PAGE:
Africa is in the midst of a technological revolution, and it's increasingly solar powered.
As a fascinating piece in The Economist explained recently, 1.2 billion of the world's population are still without access to electricity. Even more — 2.5 billion — have the benefit of unreliable and intermittent power supplies. And a huge number of those people live in Africa. In the absence of reliable electricity, many families resort to kerosene lanterns. And those lanterns create unhealthy fumes, they cast inadequate light, they cost a relative fortune to run, and all too often they cause burns or fires that claim lives.
But the days of the kerosene lantern are numbered.
In fact, U.K.-based charity Solar Aid — which was founded by (and receives 5 percent of the profit of) solar developer Solarcentury — has set itself the ambitious target of essentially eradicating the kerosene lantern from Africa by the end of the decade. It's doing its part to achieve that goal by promoting a micro-entrepreneurship model in communities across the continent. Here's how it works:
Solar Aid, and the social enterprise it set up called SunnyMoney, have already made significant progress toward its 2020 goal. In fact, the organization has distributed more than 1.7 million solar lanterns, reaching an estimated 10 million people with the benefits of solar power. (The charity estimates that families that go solar save $70 a year on lighting costs compared to kerosene.)
The poverty alleviation and public health angle is just one part of what makes Solar Aid attractive to donors. At a time when concern about climate change is rising, solar lanterns offer the tantalizing opportunity to both promote economic development and slash carbon emissions in the process. As Solar Aid chief fundraiser Richard Turner emphasized in an interview with Cleantechnica recently, each solar lantern can replace 0.5 tons of CO2 in its lifetime. U.S.-based company Sunfunder, which specializes in funding solar in emerging markets, has estimated that kerosene lamps alone are responsible for 3 percent of global black carbon emissions. (U.S. donations can be made via the Honnold Foundation SolarAid page.)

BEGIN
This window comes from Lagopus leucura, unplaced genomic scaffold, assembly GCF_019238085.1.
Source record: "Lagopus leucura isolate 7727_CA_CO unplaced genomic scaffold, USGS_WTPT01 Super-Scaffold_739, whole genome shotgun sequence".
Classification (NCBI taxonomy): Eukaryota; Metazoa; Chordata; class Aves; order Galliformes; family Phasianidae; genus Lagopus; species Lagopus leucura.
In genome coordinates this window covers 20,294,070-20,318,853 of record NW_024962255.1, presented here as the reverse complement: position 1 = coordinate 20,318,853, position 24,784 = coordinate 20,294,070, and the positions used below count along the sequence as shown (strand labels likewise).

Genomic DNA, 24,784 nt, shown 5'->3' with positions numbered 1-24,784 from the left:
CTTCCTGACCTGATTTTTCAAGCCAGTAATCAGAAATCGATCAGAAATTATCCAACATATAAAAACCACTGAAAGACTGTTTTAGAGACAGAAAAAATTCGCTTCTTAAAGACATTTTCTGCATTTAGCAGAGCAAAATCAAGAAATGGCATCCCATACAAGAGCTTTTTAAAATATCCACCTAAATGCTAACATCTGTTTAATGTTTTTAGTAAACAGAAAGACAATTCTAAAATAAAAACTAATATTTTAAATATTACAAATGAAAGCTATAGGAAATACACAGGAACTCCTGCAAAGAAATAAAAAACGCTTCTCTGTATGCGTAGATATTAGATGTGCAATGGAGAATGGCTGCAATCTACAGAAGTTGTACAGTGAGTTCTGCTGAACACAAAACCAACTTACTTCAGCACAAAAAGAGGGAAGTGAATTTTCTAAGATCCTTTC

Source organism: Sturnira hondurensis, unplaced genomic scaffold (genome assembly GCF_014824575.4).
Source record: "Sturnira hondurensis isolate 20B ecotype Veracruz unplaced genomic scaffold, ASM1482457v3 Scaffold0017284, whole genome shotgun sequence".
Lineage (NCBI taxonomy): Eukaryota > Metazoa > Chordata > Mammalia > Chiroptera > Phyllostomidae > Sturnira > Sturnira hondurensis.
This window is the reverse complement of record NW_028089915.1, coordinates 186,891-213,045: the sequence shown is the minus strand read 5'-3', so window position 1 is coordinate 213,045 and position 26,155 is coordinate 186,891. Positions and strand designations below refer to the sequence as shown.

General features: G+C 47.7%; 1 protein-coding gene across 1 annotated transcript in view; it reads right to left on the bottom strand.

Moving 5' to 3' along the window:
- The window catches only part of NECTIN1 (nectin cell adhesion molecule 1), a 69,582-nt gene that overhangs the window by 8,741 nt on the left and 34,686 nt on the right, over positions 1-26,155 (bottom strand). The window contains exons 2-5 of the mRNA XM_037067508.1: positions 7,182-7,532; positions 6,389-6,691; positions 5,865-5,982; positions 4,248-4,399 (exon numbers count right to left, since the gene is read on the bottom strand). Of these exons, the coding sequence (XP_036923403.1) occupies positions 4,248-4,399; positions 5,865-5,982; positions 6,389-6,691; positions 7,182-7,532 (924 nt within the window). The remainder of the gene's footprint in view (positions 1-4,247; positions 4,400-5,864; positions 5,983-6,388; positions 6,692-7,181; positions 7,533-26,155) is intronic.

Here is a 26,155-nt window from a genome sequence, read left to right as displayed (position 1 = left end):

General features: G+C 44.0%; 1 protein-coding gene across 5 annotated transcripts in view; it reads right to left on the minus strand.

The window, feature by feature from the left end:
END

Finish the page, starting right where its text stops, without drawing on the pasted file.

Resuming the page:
Of course, eradicating a technology so widely used — however outdated and inefficient it may be — is more than any one organization can achieve alone. But Solar Aid is just one of the many charities, government entities and private companies who are working on solar in Africa and other emerging markets. Solar Sister, for example, has focused on supporting women as clean energy microentrepreneurs. And Global BrightLight Foundation is promoting renewable energy solutions in Rwanda, as well as in Haiti and South America. Across Africa, the total number of people now benefiting from solar light is 50 million.
Even large for-profit corporations are getting in on the act, with French oil giant Total heavily marketing its solar lanterns which it sells through its gas station forecourts across Africa. Although Solar Aid couldn't help gloating a little when they beat Total in the number of lamps sold, the rapidly growing solar market appears to have plenty of room for both competition and cooperation among charities, big business and micro-entrepreneurs alike. In fact, as their press release on recent progress details, Solar Aid are actively encouraging others to join the push:
"Over the past year SolarAid has placed a greater emphasis on knowledge sharing and recently made a Clinton Global Initiative commitment to ‘build the alliance to eradicate the kerosene lamp.’ They are currently advising a number of organisations on how they can enter and support the off-grid lighting market and are a leading member of the Global Off-Grid Lighting Association."
Loreen Mugha, a SunnyMoney agent, demonstrates the Sun Kind Pro lamp, which can also charge mobile devices. (Photo: Solar Aid)
With such a huge market to reach, and such great benefits from reaching it, we can be hopeful that Solar Aid — together with the various other players in the market — will achieve their goal of making kerosene history by the end of the decade.
We'll all be able to breathe a little easier when they do.
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